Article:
Welcome to another edition of Weekend Reading. First a look back at the week that just finished, then a look forward to the week ahead, and finally, some articles and papers worth reading.

We are deep in dangerous times. Last week was the worst week for the major markets in years, we are down more than 20% percent across the board for the year, and things looks like they will only get worse from here. The Dow ended the week down 7.3% percent, the S&P 500 fell 9.4% and the Nasdaq lost 10.8%.

Welcome to a synchronized global credit crisis, the likes of which we haven't seen since the Great Depression. Banks worldwide are hoarding cash in the face of weakening balance sheets, bank failures and an incredible demand from depositors for cash. The result: a complete breakdown in global financial markets, with trust nonexistent and the weakness now spread to the broader economy.

Where do we go from here? Last week's bailout will help trust a little and take some toxic items off broken balance sheets, but it is no panacea. It does little to address the root problem that too many banks are functionally insolvent. Before this crisis ends, we will almost certainly see the U.S. government making direct investments in failing major banks, explicitly picking favorites and partially nationalizing some slices of the banking system. In the interim, credit markets will function haltingly at best, and even solid borrowers will pay prohibitive rates. At the same time, the weakest borrowers will face spreads that put the viability of their businesses in question.

There is, of course, a decent chance that we make a brief bounce off last week's despair. Markets have discounted a great deal of bad credit and consumer news, so in the absence of yet another surprise itwould not be unusual to see equities run higher soon. Still, my general feeling is that is likely a short-term move before further weakness. Major damage is being done to the economy right now, and it will takea long time to work through, doubly so in the face of the deleveraging by consumers, corporates, financials and government that is taking place.

Turning to economic news, next week is more or less empty.

As for earnings news, next week will bring reports from Safeway ( SWY), Yum! Brands ( YUM), Costco ( COST), Monsanto ( MON) and, most importantly, General Electric ( GE).

Finally, here are some articles and papers worth reading:

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  • Settlement day approaches for Fannie Mae (FNM)/Freddie Mac (FRE) credit defaultswaps on Monday. ( Financial Times)
  • List of upcoming hearings into credit crisis. ( iGreed)
  • Great Milken slide presentation on the mortgage meltdown. ( Milken Institute)
  • Deutsche Bank updates oil, gas price forecasts. ( Oil & GasJournal)
  • The hottest banks for Private Equity are those that offer vanilla checking, CDs and lending services. ( IDD)
  • Shorting Companies That Restate Previously Issued FinancialStatements. (Journal of Investing)
  • Barron's talks junk bonds and cash-rich companies. ( Barron's)
  • Credit Crunch Takes Bite Out of McDonald's (MCD). ( Advertising Age)
  • Cash-Thirsty Banks Swarm the Fed. ( CFO.com)
  • The depression of 1929 is the wrong model for the currentcrisis: 1873 is closer. ( The Chronicle Review)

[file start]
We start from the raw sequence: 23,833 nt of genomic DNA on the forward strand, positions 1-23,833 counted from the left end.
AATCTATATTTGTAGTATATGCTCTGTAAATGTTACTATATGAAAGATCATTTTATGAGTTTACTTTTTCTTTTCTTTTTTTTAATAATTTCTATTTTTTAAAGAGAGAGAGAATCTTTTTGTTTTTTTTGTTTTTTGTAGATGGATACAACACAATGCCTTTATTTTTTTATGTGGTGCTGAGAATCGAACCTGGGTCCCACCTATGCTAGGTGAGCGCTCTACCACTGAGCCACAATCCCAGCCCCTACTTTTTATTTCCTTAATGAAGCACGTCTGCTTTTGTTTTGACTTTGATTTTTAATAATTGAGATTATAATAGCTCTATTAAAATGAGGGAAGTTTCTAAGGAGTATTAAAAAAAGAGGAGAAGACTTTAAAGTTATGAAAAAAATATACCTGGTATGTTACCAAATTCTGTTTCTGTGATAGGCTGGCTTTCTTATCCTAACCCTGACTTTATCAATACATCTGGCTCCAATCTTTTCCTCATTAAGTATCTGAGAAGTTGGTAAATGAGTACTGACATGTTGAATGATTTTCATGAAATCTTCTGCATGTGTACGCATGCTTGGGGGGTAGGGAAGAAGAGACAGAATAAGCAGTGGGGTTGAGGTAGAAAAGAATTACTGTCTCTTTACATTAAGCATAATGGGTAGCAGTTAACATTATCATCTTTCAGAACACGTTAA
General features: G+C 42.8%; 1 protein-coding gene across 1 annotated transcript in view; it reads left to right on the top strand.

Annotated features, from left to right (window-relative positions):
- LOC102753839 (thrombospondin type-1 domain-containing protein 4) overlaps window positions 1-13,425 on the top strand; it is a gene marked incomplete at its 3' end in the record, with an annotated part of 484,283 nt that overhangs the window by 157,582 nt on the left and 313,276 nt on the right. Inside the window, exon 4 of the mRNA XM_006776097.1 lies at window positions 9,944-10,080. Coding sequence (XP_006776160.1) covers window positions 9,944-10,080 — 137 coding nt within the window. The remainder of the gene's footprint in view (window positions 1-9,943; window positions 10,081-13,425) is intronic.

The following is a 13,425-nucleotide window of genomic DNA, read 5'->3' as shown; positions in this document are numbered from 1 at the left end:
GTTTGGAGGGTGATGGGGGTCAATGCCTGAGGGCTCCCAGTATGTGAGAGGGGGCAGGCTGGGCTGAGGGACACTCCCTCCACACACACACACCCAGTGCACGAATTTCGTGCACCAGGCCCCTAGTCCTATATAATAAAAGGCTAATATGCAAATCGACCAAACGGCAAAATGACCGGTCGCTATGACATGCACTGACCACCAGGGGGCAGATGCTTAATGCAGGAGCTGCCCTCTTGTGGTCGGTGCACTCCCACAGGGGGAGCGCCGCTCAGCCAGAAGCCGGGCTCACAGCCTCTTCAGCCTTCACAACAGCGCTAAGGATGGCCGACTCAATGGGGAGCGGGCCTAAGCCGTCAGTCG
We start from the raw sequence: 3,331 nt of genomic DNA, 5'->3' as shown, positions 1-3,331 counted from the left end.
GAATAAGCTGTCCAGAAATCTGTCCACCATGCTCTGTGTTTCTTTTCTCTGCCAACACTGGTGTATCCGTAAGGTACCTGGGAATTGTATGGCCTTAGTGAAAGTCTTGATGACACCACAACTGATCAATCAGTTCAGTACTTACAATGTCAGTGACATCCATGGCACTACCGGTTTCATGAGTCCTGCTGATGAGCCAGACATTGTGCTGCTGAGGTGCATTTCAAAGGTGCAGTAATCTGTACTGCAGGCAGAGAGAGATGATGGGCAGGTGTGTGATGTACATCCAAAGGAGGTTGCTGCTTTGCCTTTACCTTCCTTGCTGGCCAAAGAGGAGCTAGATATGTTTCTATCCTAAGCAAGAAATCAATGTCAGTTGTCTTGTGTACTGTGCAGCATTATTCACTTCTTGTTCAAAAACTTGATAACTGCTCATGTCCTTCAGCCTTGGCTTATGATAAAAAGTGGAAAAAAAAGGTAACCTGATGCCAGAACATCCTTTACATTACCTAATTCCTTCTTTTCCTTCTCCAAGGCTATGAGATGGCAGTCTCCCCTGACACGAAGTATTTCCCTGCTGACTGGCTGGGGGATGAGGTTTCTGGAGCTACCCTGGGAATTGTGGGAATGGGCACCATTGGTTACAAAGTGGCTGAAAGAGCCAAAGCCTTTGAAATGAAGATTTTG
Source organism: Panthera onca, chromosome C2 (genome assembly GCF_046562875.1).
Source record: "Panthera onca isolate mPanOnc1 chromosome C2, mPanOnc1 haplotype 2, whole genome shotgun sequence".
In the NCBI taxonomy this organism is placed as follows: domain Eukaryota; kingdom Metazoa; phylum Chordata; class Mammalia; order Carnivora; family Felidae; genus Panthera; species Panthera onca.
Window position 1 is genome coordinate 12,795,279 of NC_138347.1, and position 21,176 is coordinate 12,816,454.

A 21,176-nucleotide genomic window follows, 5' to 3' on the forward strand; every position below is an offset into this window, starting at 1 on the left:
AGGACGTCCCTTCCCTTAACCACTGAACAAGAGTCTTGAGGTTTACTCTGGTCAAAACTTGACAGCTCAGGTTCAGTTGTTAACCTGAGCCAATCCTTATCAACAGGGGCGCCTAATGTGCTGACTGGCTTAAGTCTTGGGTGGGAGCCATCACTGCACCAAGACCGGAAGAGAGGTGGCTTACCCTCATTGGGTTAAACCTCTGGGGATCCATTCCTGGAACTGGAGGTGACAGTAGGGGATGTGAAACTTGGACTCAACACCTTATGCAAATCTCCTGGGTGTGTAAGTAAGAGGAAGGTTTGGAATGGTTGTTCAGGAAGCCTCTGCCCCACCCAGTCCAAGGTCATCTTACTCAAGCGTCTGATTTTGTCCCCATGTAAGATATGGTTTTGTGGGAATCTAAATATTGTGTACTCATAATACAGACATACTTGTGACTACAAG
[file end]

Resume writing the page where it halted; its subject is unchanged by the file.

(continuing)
• James Grant thinks the Paulson bailout is more of the same badmedicine. (The WashingtonPost)
  • Niall Ferguson on the credit crunch. ( Time)
  • How venture capitalists are trying to turn clean tech into thenext big thing. ( The New York Times)
  • Third-quarter hedge fund winners and (mostly) losers. ( New York Post)
  • Details Emerge on GSEs' Takeover Triggers. ( InsideMortgage Finance)
  • Economic weakness likely to lead to larger housing pricedeclines than most expect. ( IDD)
  • This has to be a joke: GSEs Still A Good Thing, Lew Ranieri Says.(IDD)
  • Despite David Einhorn's great Allied Capital (ALD) and Lehman bets, hisperformance has been dreadful in September. ( Fortune)
  • Will credit default swaps cause the next financial crisis? ( Fortune)
  • As many as 100 regional lenders will fail in the next year. ( Bloomberg)
  • How China could be dragged down by the credit crisis. ( Bloomberg)
  • Pressured to Take More Risk, Fannie Hit a Tipping Point. ( The New York Times)
  • IMF World Economic Outlook: Financial Stress, Downturns, andRecoveries. (IMF)
  • Funds that have performed best in bear markets. ( Forbes)
  • Chinese capitalism is on a long march backwards. ( TheEconomist)
  • Hypo Real Estate nears collapse after rescue plan is withdrawn.(Telegraph)
  • Rumors of a major immediate buy from the Paulson bailout fund.(NewYork Post)
  • JPMorgan Chase (JPM) 'brought down' Lehman Brothers. ( Times of London)

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At time of publication, Kedrosky had no positions in stocks mentioned, although holdings can change at any time.

Dr. Paul Kedrosky is a former highly ranked sell-side technology equity analyst, and he currently runs a technology finance institute at the University of California, San Diego. He is also a venture partner with Ventures West, an institutional venture capital firm with more than $400 million under management. He maintains a widely read blog called Infectious Greed.

Under no circumstances does the information in this column represent a recommendation to buy or sell stocks. While Kedrosky cannot provide investment advice or recommendations, he appreciates your feedback; click here to send him an email.